BERLIN – The Berlin Airport Group opened Berlin Brandenburg Airport’s (BER) Terminal 1 on October 31. Airways had the chance to be there to cover the historic event.

A Lufthansa (LH) and an easyJet (U2) A320neo aircraft inaugurated the new airport. The German flag carrier made a special sticker to celebrate the occasion.

Opening Berlin’s Brandenburg Airport was a two-week-long program. It started off with renaming Schönefeld Airport (SXF) to BER T5 on October 25th. On the same day, they opened the airport’s train station.

The airport is named after Willy Brandt, previous Chancellor of Germany. A wall is dedicated to Mr. Brandt.

BER Opening in Phases

After smaller events, such as the inauguration of the Willy Brandt Wall, we come to the opening event. Most people consider this as the grand opening of BER.

The opening process will continue with airlines moving from Tegel Airport (TXL) to BER. Airways will be present today for the first flights out of BER. TXL will close on November 8. As per BER, even though Terminal 2 is ready, due to COVID-19, it will not open until Spring next year.

Passengers can reach the airport by train every fifteen minutes from Berlin’s city center. The ride takes about thirty minutes. From the train station, passengers only have to walk a few minutes.

Berlin’s Airports

Due to the diverse history of Berlin, the city had plenty of airports. The first airfield, Johannisthal opened in 1909 and was one of the first airfields in the World. However, the Reich wanted a bigger airport and therefore built Tempelhof (THF) in the city center.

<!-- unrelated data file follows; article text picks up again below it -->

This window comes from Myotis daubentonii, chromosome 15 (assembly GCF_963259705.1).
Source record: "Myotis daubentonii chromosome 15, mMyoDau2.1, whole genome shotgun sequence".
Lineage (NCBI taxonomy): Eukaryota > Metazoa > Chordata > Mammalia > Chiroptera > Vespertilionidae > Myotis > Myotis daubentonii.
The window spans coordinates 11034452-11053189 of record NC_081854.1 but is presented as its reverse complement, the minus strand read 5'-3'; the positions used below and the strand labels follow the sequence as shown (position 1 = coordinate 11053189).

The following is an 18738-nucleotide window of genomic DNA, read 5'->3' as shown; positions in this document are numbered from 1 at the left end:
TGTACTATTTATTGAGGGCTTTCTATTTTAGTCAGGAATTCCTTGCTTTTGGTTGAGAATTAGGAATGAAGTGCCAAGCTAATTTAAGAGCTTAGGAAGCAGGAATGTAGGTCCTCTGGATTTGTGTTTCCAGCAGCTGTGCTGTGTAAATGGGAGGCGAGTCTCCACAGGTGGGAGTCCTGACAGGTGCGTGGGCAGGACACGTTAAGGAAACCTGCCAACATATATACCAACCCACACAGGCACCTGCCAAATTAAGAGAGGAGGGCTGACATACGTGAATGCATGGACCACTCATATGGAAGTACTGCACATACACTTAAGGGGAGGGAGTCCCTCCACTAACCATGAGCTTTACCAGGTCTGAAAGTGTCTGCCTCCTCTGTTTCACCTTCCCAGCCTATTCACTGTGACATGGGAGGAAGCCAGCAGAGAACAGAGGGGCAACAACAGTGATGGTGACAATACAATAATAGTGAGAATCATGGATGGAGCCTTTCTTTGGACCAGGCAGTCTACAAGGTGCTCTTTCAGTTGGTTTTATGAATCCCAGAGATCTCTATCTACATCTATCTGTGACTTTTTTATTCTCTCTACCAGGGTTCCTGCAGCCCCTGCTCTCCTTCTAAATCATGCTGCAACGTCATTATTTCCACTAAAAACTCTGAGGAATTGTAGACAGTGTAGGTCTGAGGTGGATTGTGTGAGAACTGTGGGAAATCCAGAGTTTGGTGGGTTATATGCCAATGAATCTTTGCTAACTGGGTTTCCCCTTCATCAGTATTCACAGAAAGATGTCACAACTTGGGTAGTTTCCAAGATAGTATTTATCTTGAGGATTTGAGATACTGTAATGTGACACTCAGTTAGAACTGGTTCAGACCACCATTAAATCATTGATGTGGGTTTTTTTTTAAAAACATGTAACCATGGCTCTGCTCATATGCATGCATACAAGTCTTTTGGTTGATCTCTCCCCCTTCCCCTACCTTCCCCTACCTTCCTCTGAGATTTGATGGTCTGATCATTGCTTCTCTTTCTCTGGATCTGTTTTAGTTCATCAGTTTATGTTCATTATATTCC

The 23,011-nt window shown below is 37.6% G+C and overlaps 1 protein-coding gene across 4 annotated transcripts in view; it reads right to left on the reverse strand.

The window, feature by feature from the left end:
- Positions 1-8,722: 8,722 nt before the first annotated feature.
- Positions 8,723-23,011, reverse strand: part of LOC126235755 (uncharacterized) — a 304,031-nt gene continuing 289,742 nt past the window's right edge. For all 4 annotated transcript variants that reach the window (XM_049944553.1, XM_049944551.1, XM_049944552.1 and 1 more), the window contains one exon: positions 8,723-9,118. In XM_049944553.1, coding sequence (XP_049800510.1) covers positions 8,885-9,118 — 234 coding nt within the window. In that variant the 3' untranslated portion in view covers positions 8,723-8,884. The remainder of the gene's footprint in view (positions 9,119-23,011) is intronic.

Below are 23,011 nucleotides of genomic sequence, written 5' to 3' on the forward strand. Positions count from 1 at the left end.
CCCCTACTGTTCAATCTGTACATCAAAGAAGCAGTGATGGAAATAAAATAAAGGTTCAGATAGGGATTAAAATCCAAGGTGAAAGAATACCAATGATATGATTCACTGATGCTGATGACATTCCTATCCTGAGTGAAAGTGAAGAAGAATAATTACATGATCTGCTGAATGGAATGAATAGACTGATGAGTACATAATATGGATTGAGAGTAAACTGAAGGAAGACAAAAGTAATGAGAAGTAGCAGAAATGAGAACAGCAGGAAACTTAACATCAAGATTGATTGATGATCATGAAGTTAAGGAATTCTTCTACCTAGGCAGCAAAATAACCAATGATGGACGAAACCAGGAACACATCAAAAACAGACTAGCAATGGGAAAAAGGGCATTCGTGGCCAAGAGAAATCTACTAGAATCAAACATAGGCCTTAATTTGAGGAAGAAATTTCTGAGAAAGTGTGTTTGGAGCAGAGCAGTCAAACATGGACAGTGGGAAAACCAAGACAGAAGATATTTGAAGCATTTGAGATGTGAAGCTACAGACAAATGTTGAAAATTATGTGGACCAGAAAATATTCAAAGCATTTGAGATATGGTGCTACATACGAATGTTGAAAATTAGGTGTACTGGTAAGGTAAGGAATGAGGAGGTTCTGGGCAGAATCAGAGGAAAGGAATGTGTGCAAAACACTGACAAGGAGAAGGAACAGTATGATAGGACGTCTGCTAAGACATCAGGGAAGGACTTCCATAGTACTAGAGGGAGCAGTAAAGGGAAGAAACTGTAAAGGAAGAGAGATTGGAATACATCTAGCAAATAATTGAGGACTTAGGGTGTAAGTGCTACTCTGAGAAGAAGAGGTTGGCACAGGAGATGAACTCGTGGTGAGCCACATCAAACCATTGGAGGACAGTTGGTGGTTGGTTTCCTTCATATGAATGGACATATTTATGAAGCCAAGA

Tempelhof was a unique airport that featured a roof over the apron. The Reich also built an airfield in Schönefeld to supply the Henschel aircraft factory, but the airport was not used commercially.

After World War II, the four powers divided Berlin into two parts: West and East. As the Soviets destroyed Schönefeld, they used Johannisthal for commercial flights. The Western powers meanwhile used THF, which had a short runway.

The Quadripartite Agreement on Berlin

Due to the Berlin Blockade, Westerners needed a bigger runway and therefore built a new airport. They completed Europe’s longest runway at the time in only three months. Simultaneously with THF, West Berliners used TXL for commercial flights.

On the Eastern side, the Soviets reconstructed Schönefeld (SXF) and switched to there from Johannisthal. The September 3, 1971, Four Power Agreement on Berlin, also known as the Berlin Agreement or the Quadripartite Agreement on Berlin, banned airlines from Berlin which were not from the winning powers of WWII.

However, SXF is not inside the Berlin area; it belongs to Brandenburg. Therefore, East-German airline Interflug could operate (and therefore have a hub) there. As such, SXF functioned as the airport for East Berlin.

German unification, Berlin Brandenburg Airport

In 1989, the Berlin Wall was demolished, and later on, Germany was reunified. At that moment, three airports served 3.5 million people. All three airports were old and congested, and there was limited space to expand. This led to the creation of BBF (later FBB), the company which planned BER.

After years of proposals and debates, the Brandenburg State Ministry granted approval for the new airport. Lawsuits and financial issues slowed down the project, though. The airport planned to open in 2011, but it was delayed.

BER Opening is Tested

Later on, the airport failed a crucial fire and alarm test, which led to the entire redesigning. Further financial and legal difficulties slowed down the project. The German Railways (DB) also sued the airport, as they had to operate a ghost station since 2011.

The years of difficulties and uncertainty led to the final opening date of October 31, 2020. The airport did not plan to postpone this time, no matter its fears that COVID could cause just that. Indeed, it almost did, as German COVID laws banned big events. However, yesterday’s opening ceremony went without issue and BER opened in time.

All photos: Miklós Budai / Airways Magazine